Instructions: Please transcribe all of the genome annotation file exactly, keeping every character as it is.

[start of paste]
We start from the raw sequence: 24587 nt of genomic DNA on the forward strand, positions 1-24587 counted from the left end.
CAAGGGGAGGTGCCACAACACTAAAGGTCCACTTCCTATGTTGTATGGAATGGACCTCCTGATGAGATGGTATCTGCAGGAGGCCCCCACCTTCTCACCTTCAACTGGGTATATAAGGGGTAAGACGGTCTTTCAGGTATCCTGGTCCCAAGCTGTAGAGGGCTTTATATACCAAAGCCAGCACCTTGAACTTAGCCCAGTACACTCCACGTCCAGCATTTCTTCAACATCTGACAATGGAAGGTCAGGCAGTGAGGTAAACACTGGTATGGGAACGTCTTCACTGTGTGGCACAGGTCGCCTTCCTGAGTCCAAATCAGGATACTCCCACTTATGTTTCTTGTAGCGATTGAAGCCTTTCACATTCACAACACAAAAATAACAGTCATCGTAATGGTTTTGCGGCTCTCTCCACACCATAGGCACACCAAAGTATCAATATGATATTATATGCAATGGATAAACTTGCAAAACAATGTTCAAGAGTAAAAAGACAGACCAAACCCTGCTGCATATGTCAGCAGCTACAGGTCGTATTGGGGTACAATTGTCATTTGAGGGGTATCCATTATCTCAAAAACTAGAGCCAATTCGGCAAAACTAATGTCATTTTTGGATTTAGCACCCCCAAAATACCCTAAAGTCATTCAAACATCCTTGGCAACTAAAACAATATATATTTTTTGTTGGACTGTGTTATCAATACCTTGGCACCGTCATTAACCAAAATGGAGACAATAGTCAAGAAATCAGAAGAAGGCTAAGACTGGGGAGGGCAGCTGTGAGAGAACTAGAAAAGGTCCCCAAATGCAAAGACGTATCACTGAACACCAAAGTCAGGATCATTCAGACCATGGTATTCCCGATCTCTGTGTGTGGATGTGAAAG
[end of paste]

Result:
We start from the raw sequence: 24587 nt of genomic DNA on the forward strand, positions 1-24587 counted from the left end.
CAAGGGGAGGTGCCACAACACTAAAGGTCCACTTCCTATGTTGTATGGAATGGACCTCCTGATGAGATGGTATCTGCAGGAGGCCCCCACCTTCTCACCTTCAACTGGGTATATAAGGGGTAAGACGGTCTTTCAGGTATCCTGGTCCCAAGCTGTAGAGGGCTTTATATACCAAAGCCAGCACCTTGAACTTAGCCCAGTACACTCCACGTCCAGCATTTCTTCAACATCTGACAATGGAAGGTCAGGCAGTGAGGTAAACACTGGTATGGGAACGTCTTCACTGTGTGGCACAGGTCGCCTTCCTGAGTCCAAATCAGGATACTCCCACTTATGTTTCTTGTAGCGATTGAAGCCTTTCACATTCACAACACAAAAATAACAGTCATCGTAATGGTTTTGCGGCTCTCTCCACACCATAGGCACACCAAAGTATCAATATGATATTATATGCAATGGATAAACTTGCAAAACAATGTTCAAGAGTAAAAAGACAGACCAAACCCTGCTGCATATGTCAGCAGCTACAGGTCGTATTGGGGTACAATTGTCATTTGAGGGGTATCCATTATCTCAAAAACTAGAGCCAATTCGGCAAAACTAATGTCATTTTTGGATTTAGCACCCCCAAAATACCCTAAAGTCATTCAAACATCCTTGGCAACTAAAACAATATATATTTTTTGTTGGACTGTGTTATCAATACCTTGGCACCGTCATTAACCAAAATGGAGACAATAGTCAAGAAATCAGAAGAAGGCTAAGACTGGGGAGGGCAGCTGTGAGAGAACTAGAAAAGGTCCCCAAATGCAAAGACGTATCACTGAACACCAAAGTCAGGATCATTCAGACCATGGTATTCCCGATCTCTGTGTGTGGATGTGAAAG